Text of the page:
My abstract discussion of bureaucracy has sparked an extremely interesting flow of lengthy comments. I am humbled by the accounts by David and by Professor Pigden of the long years they spent engaging in the hard, slogging work of ground level politics. Against those efforts, my writing of such tracts as In Defense of Anarchism seem like nothing so much as “shit to airy fineness spun,” as Alexander Pope apparently did not say in his Dunciad but should have.
Let me just respond to S. Wallerstein’s latest post, in which he says in part, “The people who run the Democratic Party are smarter than you and I are. … They'll always win because they're smarter and less scrupulous than you and I are, unless we start over with new alternative movements, organize other innocents and potential reborn innocents.”
Let me offer some reflections on the upper middle class weekend amusement known in Massachusetts as antiquing, which is to say driving to Cape Cod and pottering around in antique shops hoping to stumble on that once in a lifetime find, a genuine eighteenth century bow front chest too dirty and covered with spider webs to be recognized for the treasure it is. [There is even a mystery series, the author of which I cannot recall, whose main character has an infallible nose for the authentic skittle ball teapot or lost Stubbs.]
This always struck me as a fool’s errand when I lived in Massachusetts, for a very simple reason. I, the antiquer, was a weekend amateur who spent maybe fifteen hours a year poking about in the staged jumble of antique shops. The proprietors were full-time professionals who sat in their shops all day, six days a week, fifty weeks a year, surrounded by objets d’art that they regularly checked, rearranged, packed up for periodic antique shows, unpacked, and repositioned in such a manner as to catch the eye of the weekend novice. What was the likelihood that I was going to spot a valuable item that the owner of a shop had failed to appreciate?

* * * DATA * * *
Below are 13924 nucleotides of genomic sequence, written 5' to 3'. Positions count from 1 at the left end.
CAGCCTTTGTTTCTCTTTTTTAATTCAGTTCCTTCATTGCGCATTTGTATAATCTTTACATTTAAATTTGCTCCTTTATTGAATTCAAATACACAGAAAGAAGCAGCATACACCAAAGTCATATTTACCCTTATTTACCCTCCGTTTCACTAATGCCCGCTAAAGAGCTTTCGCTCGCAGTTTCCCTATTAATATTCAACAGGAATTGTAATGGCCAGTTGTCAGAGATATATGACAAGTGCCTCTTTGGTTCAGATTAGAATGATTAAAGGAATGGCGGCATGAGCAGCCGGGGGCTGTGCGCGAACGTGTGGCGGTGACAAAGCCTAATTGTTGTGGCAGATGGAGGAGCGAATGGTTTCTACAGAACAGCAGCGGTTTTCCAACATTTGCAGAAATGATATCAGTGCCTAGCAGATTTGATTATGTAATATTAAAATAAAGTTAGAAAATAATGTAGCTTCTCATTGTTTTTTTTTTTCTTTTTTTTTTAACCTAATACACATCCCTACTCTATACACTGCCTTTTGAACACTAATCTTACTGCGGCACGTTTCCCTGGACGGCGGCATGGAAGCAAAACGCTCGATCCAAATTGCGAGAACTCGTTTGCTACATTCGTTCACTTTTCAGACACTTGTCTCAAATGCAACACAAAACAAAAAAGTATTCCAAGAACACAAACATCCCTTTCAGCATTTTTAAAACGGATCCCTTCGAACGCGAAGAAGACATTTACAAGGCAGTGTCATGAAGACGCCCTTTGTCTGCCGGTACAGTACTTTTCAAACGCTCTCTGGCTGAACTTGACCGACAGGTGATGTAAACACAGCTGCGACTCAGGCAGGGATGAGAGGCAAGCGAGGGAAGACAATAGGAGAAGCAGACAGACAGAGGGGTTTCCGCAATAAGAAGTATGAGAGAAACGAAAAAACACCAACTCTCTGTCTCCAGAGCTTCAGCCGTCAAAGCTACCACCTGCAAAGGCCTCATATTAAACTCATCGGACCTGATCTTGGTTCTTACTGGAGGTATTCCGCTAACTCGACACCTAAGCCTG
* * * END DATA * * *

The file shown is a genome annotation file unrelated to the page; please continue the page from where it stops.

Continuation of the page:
The people who run the Democratic Party are not smarter than I am. They are just professionals whose entire working day is devoted to seizing and maintaining control of political power. Of course they are better at it than I am! But let them go up against me in a departmental fight over a tenure case and I will show them what it is like to cross swords with a professional!
Nobody said this was going to be easy. But we have one thing going for us. They need us more than we need them. They need us, or rather our votes, in order to prosper in their jobs, and if we can mobilize enough of us, we can outvote them, replace them, remove them, or – what is also possible – get them to recognize that their self-interest lies in supporting our candidates and pushing our policies. But we have to stick to it, because if they get the idea that we are weekend antiquers, they will smile, nod, and go right back to what they were doing before we wandered into their shop looking for a bargain.